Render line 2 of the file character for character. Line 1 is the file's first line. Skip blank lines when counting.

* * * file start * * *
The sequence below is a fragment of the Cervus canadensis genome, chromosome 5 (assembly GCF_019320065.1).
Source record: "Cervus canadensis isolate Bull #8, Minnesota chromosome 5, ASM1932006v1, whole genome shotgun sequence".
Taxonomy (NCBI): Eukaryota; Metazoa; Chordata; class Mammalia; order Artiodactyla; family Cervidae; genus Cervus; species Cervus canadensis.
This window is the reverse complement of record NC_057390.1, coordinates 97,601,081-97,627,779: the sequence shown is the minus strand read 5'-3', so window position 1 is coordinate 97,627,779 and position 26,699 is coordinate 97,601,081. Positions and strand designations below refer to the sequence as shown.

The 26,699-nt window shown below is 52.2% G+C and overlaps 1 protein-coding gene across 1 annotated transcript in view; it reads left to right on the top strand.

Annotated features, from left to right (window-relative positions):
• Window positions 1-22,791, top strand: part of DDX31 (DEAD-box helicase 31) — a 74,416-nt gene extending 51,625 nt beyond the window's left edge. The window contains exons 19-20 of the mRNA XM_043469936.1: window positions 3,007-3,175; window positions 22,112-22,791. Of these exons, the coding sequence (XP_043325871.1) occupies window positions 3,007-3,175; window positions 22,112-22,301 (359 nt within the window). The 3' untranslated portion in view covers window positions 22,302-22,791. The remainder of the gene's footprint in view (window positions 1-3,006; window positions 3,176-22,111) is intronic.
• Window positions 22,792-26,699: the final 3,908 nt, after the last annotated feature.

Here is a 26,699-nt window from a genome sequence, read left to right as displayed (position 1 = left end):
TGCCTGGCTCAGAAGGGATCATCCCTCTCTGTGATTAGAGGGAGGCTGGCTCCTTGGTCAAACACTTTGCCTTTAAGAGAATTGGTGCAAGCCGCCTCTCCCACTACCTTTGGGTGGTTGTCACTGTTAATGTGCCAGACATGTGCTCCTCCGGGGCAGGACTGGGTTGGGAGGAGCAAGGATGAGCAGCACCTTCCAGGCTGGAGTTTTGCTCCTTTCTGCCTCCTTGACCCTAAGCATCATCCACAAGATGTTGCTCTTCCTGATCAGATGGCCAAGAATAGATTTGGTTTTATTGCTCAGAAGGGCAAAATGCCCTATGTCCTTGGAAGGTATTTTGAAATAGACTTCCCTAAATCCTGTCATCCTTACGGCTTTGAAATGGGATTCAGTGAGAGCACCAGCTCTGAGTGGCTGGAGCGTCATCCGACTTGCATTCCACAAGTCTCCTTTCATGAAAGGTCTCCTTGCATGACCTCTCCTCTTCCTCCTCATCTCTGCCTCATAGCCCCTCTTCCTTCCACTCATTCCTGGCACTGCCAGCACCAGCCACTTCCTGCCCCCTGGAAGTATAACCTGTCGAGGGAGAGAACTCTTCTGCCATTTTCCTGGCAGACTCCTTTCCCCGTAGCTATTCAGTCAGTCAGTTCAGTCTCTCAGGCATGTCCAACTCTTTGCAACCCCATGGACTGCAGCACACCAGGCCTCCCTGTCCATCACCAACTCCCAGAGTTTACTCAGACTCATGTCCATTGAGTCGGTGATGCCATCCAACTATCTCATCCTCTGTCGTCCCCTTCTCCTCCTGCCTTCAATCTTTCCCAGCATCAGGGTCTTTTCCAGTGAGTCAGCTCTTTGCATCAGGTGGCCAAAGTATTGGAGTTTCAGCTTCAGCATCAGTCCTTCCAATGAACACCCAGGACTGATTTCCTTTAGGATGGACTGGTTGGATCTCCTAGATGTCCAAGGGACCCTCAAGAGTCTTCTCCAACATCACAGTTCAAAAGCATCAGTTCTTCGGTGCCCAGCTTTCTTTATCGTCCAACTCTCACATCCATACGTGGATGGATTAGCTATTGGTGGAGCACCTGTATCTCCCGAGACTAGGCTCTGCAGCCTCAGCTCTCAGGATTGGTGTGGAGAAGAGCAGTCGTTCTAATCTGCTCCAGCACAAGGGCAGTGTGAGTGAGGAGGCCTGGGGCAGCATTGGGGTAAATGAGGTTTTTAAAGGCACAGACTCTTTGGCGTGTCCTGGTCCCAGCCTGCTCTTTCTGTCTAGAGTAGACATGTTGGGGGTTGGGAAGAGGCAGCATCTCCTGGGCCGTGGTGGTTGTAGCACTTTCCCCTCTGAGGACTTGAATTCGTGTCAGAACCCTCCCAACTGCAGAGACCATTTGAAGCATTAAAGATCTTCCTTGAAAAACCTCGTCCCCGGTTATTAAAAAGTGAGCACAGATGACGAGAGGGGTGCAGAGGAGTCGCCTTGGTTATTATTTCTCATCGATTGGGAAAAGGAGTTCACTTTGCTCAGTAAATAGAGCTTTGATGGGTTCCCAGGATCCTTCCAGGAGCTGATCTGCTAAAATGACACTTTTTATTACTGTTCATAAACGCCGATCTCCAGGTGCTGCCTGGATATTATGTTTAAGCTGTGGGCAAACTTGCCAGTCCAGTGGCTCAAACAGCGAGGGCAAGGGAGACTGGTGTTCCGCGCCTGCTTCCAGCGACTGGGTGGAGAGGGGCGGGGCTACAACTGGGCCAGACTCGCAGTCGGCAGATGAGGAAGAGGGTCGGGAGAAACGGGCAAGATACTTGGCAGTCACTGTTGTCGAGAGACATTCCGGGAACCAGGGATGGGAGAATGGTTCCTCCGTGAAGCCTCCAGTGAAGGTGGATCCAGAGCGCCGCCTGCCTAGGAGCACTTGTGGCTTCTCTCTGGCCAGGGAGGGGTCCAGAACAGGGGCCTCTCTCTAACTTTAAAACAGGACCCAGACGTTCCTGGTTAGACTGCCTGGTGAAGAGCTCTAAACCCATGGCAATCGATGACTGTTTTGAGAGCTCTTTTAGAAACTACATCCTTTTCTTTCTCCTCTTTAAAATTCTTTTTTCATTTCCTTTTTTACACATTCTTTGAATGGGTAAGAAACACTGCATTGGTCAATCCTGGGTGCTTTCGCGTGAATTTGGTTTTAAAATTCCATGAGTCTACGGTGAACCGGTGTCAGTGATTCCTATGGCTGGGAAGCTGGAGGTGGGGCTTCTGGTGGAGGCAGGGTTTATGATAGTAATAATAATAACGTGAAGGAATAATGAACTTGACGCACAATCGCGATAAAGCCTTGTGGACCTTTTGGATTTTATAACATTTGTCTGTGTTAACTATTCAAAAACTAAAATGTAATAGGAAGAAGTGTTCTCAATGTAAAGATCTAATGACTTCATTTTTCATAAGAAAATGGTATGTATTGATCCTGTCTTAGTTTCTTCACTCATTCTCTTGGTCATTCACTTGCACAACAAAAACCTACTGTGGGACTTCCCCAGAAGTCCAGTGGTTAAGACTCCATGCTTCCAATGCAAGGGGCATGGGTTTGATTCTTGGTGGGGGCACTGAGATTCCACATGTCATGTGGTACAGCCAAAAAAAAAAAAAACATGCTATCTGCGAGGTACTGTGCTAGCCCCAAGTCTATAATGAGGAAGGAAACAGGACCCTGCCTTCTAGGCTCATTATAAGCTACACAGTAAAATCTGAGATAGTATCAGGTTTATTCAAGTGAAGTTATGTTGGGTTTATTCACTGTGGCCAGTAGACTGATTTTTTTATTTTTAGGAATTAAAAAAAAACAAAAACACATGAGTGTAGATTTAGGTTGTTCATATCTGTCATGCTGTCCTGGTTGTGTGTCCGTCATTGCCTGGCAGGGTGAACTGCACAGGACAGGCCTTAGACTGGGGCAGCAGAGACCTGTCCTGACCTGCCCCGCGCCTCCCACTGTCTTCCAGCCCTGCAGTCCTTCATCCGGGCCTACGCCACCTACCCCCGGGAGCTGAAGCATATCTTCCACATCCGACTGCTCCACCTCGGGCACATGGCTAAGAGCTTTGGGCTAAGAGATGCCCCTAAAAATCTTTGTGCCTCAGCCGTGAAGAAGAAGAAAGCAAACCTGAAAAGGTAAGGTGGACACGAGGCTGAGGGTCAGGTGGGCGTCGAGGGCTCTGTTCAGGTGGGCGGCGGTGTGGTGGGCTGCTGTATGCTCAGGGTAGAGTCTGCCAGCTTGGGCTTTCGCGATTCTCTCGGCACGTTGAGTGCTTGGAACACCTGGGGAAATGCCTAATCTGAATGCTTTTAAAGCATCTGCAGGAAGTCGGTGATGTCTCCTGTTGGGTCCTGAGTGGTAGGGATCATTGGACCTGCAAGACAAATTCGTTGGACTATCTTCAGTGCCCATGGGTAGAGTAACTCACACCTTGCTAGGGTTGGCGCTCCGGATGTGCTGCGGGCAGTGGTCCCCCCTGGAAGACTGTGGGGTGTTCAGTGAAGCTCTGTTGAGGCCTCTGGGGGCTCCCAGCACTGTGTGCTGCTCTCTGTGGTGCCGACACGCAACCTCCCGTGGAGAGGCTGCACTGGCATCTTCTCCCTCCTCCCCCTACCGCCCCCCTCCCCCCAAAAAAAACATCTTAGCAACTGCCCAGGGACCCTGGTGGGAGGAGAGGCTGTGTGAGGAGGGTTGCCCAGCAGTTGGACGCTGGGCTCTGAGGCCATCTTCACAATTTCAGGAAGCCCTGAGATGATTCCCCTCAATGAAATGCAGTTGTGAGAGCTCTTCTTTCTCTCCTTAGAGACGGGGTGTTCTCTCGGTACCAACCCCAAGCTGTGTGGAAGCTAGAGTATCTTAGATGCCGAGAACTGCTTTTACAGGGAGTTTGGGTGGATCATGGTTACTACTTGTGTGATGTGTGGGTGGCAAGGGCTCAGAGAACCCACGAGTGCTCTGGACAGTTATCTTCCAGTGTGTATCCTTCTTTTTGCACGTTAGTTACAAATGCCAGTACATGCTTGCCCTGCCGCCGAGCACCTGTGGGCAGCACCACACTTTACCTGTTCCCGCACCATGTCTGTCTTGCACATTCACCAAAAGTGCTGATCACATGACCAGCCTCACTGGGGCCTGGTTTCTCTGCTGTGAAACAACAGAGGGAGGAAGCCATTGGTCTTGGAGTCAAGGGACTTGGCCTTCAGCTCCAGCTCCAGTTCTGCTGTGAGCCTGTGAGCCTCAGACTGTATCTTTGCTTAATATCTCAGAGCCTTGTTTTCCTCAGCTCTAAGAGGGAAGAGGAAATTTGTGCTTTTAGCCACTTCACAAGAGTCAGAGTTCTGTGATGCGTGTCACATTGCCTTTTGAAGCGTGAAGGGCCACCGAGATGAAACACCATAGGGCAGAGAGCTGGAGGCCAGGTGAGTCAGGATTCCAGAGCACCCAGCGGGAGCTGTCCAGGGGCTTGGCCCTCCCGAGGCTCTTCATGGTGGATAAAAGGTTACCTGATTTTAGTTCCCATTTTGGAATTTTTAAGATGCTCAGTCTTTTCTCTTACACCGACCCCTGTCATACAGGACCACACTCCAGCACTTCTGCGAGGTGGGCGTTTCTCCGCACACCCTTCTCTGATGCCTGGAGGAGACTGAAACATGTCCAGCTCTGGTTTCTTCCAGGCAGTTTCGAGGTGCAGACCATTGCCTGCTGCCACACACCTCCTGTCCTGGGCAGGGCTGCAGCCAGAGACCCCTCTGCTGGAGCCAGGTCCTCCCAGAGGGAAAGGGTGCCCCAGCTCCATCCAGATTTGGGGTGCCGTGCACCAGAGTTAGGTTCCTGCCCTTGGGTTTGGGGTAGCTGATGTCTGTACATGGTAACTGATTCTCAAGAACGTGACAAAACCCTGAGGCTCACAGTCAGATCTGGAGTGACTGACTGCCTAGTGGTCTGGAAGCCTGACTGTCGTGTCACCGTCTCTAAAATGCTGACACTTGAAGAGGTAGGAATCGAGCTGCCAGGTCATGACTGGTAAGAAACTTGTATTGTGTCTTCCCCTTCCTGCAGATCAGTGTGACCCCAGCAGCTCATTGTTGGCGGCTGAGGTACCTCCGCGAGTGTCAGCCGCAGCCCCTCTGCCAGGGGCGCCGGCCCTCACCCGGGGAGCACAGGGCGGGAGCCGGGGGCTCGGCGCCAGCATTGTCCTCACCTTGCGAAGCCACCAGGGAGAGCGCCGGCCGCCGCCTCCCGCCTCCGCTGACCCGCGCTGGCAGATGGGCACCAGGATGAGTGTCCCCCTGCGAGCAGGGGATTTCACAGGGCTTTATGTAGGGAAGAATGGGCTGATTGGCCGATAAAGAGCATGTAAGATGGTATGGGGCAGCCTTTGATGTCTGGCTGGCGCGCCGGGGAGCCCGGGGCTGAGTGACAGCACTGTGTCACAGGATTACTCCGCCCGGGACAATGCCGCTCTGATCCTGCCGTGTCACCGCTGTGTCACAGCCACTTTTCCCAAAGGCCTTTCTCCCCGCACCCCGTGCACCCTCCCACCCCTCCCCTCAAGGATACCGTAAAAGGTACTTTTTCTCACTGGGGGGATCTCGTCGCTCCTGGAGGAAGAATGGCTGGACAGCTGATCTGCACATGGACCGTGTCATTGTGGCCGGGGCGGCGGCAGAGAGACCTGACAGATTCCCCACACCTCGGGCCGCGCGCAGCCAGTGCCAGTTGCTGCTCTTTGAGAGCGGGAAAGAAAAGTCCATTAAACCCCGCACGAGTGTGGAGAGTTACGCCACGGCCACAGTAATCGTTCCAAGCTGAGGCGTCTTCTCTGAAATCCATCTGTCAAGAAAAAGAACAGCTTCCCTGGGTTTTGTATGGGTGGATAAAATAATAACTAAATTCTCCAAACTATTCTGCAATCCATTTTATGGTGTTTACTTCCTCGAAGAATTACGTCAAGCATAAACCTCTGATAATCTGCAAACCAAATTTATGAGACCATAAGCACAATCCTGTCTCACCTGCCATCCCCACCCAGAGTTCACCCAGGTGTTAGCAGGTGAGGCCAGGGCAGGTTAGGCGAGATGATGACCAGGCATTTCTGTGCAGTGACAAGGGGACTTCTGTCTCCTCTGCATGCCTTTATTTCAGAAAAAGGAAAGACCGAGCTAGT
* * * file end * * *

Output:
Source record: "Cervus canadensis isolate Bull #8, Minnesota chromosome 5, ASM1932006v1, whole genome shotgun sequence".